6 terrible health tips from Gwyneth Paltrow

Gwyneth Paltrow and her publication, Goop, have been sharing her celebrity lifestyle since the site launched in 2008. It’s jealousy-inducing for some, while others have complained that it’s totally “out of touch.”

But when it comes to health tips, the site is full of dodgy information, with unfounded warnings about things that are safe — like bras and sunscreen  — and zealous promotion of things with little-to-no proven benefits — like cleanses and vaginal steaming, not to mention various trendy diets. Some of the alternative medicine practices on the site could even be dangerous.

In a statement provided to Tech Insider, Goop said that readers should consult their doctors before “making any changes in [their] medical routine.” A similar warning appears at the very bottom of many posts, clarifying that they intend to “highlight alternative studies” and that “the views of the author … do not necessarily represent the views of Goop.”

“Goop regularly shares perspectives and insights from a range of experts in health, wellness, and other fields,” Goop said in the statement. “The thoughts shared … stimulate discussion and conversation on a variety of topics for the consideration of our readers.”

Yet some of these “insights” are scientifically indefensible.

We looked into the science behind Goop’s most dubious claims.

Myth No. 1: Underwire bras might cause breast cancer.

The latest false claim on Goop -- that underwire bras could be a cause breast cancer -- has been repeatedly refuted by top experts and organisations. The author of the post, Habib Sadeghi, is not an oncologist but a Doctor of Osteopathic Medicine at an integrative health center in Los Angeles. (He's previously come under fire for a Goop essay advancing the idea that negative words can change the physical structure of water.)

As the nonprofit BreastCancer.org points out on its website, only one scientific study has specifically looked at the possible connection. Its title? 'Bra Wearing Not Associated with Breast Cancer Risk: A Population-Based Case-Control Study.'

The American Cancer Society also has an entire post dedicated to disproving this claim.

Dr. David Gorski, a breast cancer surgeon, also wrote a thorough takedown of this myth for Science-Based Medicine, referencing the same study that BreastCancer.org mentioned:

According to this study, there was no increased risk of breast cancer due to wearing a bra, a result that, to breast cancer specialists, was about as surprising as the observation that the sun rises in the east and sets in the west, water is wet, and gasoline flammable.

Myth No. 4: Jumping on a trampoline is vastly better for your health than running.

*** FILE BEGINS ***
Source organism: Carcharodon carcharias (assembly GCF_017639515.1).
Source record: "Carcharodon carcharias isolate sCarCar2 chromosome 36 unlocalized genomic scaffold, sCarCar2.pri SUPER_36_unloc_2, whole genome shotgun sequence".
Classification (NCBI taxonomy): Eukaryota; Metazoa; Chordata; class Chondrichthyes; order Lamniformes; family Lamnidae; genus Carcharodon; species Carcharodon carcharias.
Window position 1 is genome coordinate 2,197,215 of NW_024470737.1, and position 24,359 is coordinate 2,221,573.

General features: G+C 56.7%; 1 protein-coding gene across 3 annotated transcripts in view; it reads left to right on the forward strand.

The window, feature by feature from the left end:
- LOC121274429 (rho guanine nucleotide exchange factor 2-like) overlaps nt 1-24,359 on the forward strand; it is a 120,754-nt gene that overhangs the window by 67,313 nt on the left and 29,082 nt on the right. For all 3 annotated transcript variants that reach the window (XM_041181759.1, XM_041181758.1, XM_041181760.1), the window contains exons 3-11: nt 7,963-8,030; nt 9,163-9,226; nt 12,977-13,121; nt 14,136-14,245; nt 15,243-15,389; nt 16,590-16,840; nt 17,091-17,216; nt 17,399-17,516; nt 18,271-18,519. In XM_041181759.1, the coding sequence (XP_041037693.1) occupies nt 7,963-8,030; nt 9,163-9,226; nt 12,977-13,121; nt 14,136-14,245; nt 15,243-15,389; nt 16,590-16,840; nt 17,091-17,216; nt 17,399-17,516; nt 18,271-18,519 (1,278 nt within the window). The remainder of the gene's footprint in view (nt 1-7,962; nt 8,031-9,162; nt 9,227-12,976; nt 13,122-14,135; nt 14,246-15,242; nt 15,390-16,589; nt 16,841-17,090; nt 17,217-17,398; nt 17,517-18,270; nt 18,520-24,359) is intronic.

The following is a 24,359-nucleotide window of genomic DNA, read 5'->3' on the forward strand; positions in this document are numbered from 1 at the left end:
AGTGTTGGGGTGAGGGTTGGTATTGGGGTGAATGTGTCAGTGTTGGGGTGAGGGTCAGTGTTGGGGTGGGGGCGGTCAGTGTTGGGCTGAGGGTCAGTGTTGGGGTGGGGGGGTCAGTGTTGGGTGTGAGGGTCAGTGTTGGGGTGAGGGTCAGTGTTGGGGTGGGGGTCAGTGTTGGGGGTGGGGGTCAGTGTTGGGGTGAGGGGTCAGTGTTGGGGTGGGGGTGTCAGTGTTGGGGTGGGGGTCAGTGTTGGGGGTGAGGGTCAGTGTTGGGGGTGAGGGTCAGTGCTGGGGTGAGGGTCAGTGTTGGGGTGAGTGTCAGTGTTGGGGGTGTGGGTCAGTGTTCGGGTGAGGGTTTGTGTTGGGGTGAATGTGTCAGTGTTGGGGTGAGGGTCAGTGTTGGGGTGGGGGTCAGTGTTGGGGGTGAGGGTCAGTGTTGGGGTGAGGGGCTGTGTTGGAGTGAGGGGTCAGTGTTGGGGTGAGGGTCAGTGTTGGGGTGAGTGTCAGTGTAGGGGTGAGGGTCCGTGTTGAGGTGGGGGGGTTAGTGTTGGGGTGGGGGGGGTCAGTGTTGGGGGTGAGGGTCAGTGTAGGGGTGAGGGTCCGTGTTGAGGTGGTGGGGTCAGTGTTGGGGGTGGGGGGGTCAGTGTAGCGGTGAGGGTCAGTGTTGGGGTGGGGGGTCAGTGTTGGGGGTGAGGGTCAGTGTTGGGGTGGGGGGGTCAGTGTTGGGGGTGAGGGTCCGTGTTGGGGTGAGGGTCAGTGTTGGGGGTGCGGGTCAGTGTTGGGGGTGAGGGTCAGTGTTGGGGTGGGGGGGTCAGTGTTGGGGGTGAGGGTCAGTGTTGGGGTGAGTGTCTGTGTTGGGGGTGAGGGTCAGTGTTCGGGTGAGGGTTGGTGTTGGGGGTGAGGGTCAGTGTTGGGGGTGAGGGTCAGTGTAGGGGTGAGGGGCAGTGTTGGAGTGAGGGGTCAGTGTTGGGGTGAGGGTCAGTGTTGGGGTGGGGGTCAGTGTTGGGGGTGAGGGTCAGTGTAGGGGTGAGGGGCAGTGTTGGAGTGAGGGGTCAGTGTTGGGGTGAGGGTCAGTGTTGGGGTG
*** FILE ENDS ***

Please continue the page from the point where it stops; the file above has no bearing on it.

A Goop post about rebounding, which is a fancy term for doing exercise on a trampoline, cited a study that reportedly found the practice was much more beneficial for your heart than running.

'NASA has done research on rebounding and found that it is 68 per cent more effective for cardiovascular health and fat burning than running!' the story claimed.

We did some digging and found the study. It's from 1980. The researchers, who were indeed working with NASA, looked at the differences between oxygen uptake and body acceleration when running vs. jumping.

Their goal was to figure out which one might be better for astronauts dealing with the 'deconditioning' that happens when they're weightless. (Your average gym rat, meanwhile, is probably not trying to find the best workout for zero gravity, so the results are not entirely relevant.)

The 68% number was actually a measurement of the percentile difference in acceleration (as measured at the back) between running and jumping. It was not a measurement of fat burning.

Furthermore, the study only had eight participants, who were all male. That's too small and homogeneous of a sample to prove much of anything.

The scientists note in their paper that 'heart rate and oxygen uptake ranged from resting to nearly maximal levels, regardless of the type of exercise.' In other words: get moving, any which way, and you can reap the heart-healthy benefits of exercise.

Myth No. 5: Chemical-based sunscreens are bad for you, and you should only use mineral-based ones.


Goop recommends sticking only to 'clean,' non-toxic sunscreens. In explaining 'Why chemical sunscreens aren't great,' Goop says, 'Chemical sunscreens employ a potent combination of chemicals like Oxybenzone, Octinoxate (Octylmethoxycinnamate), Homosalate, Octisalate, Octocrylene, and Avobenzone, many of which are hormone and endocrine disruptors.'

Scared yet? In fact, clinical studies have found that these ingredients are not harmful to human health.

In a 2011 study on 'sunscreen controversies,' a team of doctors from Memorial Sloan-Kettering did a thorough review of previous research and found that the only data showing these ingredients were questionable came from animal studies, usually with extremely high doses -- not studies in humans, or with doses typically used in humans.

'None of the data published to date conclusively demonstrate adverse effects on the health of humans from the use of sunscreens,' the authors concluded. The study noted in particular that oxybenzone hasn't shown hormone disruption in humans.

A follow-up study from 2014 came to the same conclusion: sunscreen ingredients aren't harmful to humans, and applying sunblock to prevent skin cancer is extremely important. You don't need 'clean' sunscreens to get these benefits.

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